Lionel Messi almost couldn't move after Argentina lost to Chile.
Lionel Messi often makes LeBron James seem like a rank amateur in comparison. That’s how the high the brilliance of the greatest soccer player on the planet reaches. Anyone who saw Messi’s perfectly placed, arching free kick against the United States Men’s National Team in Houston, the one that toyed with the laws of geometry before dropping into the very top corner of the net, understands that when Messi is great his greatness towers over the greatness of the kings of other sports.
No one laps the field quite like Messi. Not LeBron. Not Tom Brady. Not even Clayton Kershaw.
But Messi wasn’t great against Chile in Sunday night’s Copa America final. He wasn’t great in another international championship moment. At least, not in finishing. Messi created plenty of chances against Chile, but he couldn’t finish — or get anyone else on his team to finish. He even completely airmailed Argentina’s first try in penalty kicks over the goal.
So does this mean the Soccer God, choked?
That’s what the braying cacklers on the Internet are screaming IN ALL CAPS. That’s what many of Messi’s own countrymen are charging.
It’s all so … absurd. Messi didn’t seize up as much as he was colossally let down. By the infamously corrupt and bungling Argentine Football Federation. By his own teammates who couldn’t convert the chances he served them up to win the Copa final long before penalty kicks. By the Argentine fans who somehow continually find him lacking compared to Diego Maradona.
Something is broken with Argentina’s soccer program — and to think it’s Messi is laughable. Whether the 29-year-old Messi’s abrupt retirement from international play in the wake of Sunday’s loss is pure frustration, a carefully-considered ploy or shockingly real doesn’t change what it signifies at this moment. Messi is screaming that things are a mess.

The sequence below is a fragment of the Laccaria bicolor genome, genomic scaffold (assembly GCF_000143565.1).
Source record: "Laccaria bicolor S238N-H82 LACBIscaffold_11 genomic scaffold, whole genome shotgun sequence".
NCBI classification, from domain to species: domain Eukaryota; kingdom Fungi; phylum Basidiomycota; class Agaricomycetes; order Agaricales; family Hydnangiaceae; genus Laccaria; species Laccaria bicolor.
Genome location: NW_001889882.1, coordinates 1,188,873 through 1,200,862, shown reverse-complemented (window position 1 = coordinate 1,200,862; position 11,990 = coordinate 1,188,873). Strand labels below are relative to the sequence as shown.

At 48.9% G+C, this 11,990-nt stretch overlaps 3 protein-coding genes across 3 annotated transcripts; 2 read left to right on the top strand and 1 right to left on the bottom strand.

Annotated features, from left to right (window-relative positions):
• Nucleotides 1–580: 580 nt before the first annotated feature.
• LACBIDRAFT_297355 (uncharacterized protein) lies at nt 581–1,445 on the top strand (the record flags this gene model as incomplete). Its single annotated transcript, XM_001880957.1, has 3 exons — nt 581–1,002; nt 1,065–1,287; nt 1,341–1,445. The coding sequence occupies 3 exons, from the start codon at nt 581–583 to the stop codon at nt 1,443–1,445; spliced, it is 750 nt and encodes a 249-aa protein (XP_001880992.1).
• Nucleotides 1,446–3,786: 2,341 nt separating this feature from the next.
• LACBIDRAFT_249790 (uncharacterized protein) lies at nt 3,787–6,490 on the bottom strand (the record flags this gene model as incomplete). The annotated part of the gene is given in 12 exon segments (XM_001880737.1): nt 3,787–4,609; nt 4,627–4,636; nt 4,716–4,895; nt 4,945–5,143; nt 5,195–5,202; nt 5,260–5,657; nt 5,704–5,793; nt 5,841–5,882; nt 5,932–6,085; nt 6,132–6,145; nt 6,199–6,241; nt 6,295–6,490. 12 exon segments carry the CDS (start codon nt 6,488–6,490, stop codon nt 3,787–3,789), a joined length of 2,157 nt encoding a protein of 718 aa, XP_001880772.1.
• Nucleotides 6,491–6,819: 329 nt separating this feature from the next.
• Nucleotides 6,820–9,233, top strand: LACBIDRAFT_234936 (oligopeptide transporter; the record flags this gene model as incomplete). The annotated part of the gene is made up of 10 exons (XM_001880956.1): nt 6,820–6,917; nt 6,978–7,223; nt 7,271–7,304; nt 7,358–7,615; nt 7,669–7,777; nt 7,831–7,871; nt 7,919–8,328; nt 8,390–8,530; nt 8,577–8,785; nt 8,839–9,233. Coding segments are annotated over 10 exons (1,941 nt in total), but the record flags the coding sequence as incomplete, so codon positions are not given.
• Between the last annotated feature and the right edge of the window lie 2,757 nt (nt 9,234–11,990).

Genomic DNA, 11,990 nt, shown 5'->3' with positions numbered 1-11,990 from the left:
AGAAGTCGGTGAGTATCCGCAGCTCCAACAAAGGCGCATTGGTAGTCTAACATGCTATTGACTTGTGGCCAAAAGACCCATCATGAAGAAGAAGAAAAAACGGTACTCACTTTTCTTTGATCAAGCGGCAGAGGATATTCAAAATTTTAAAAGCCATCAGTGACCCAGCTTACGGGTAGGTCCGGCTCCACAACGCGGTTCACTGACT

Will anyone listen to the best soccer player in the world?
If Shaq faced constant double teams during his career, the 5-foot-7 Messi dealt with quadruple teams and then some against a determined Chile squad. There were times six Chile players crowded around Messi like moths drawn to the a flame. To say he didn’t do enough lacks any grasp on reality. Messi opened up huge swaths of the field. His teammates needed to pounce on the chances this provided. They shrunk from the moment, not Messi.
Anyone lucky enough to witness Messi live in Houston understands how he grabs games with a force unseen in even other superstars. His second touch of the game — a beautifully lifted pass — produced an easy head-in goal. Less than 10 minutes later, he dribbled through three defenders and easily got off a point-blank shot. And he still had enough left in the 85th minute to setup the final goal.
When Messi has any space, any chance to seize a game, he latches on with the fury Cersei displayed in unleashing medieval times’ version of a nuclear bomb in the Game of Thrones finale. The charge that Messi cares more about his Spanish pro team than Argentina couldn’t have rung more false. He dominated his long-awaited moment on U.S. soil and clearly couldn’t have been more devastated by the Chile loss. Messi sat on his cushioned bench seat for an eternity after Argentina’s 4-2 penalty kick heartbreaker, seemingly unable to move.
Messi bleed for Argentina despite the shoddy way his national federation treated him. Do you think any superstar American professional athlete would have endured what Messi did to compete for his country? The Argentine Football Federation butchered the team’s travel plans in an apparent clueless cost-cutting bungle. Messi and his Argentine teammates lost valuable rest and preparation time, being forced to spend nearly two full extra days in Houston in limbo, before getting a flight to New Jersey for the final. Chile, a much-less established soccer program, experienced no such travel snafus. Whether that made a difference in the championship match will never be known.
What’s clear is that Michael Jordan, Larry Bird and the rest of the original Dream Team never would have stood for such nonsense.
Messi is such a low-key mega star that he sometimes gets taken for granted by the country that needs him most. This is not someone who typically makes a fuss. When a shockingly lack NRG Stadium security failed to even notice that a fan in an Argentina jersey had gotten onto the field for several minutes, Messi hugged the guy — twice — and urged him to stop bowing at his soccer cleats.
Can you imagine? J.J. Watt would have knocked a fan intruder into next week. Messi embraced the man.
Maybe, Messi needs to scream bloody retirement to make everyone realize what amateurs he’s dealing with. The most brilliant athlete in the world shouldn’t have to go through this.
Lionel Messi didn’t fail Argentina. Argentina’s failed him. And it all could rob the rest of world the chance to see soccer’s unparalleled maestro on the grandest international stages. That’s a loss for everyone.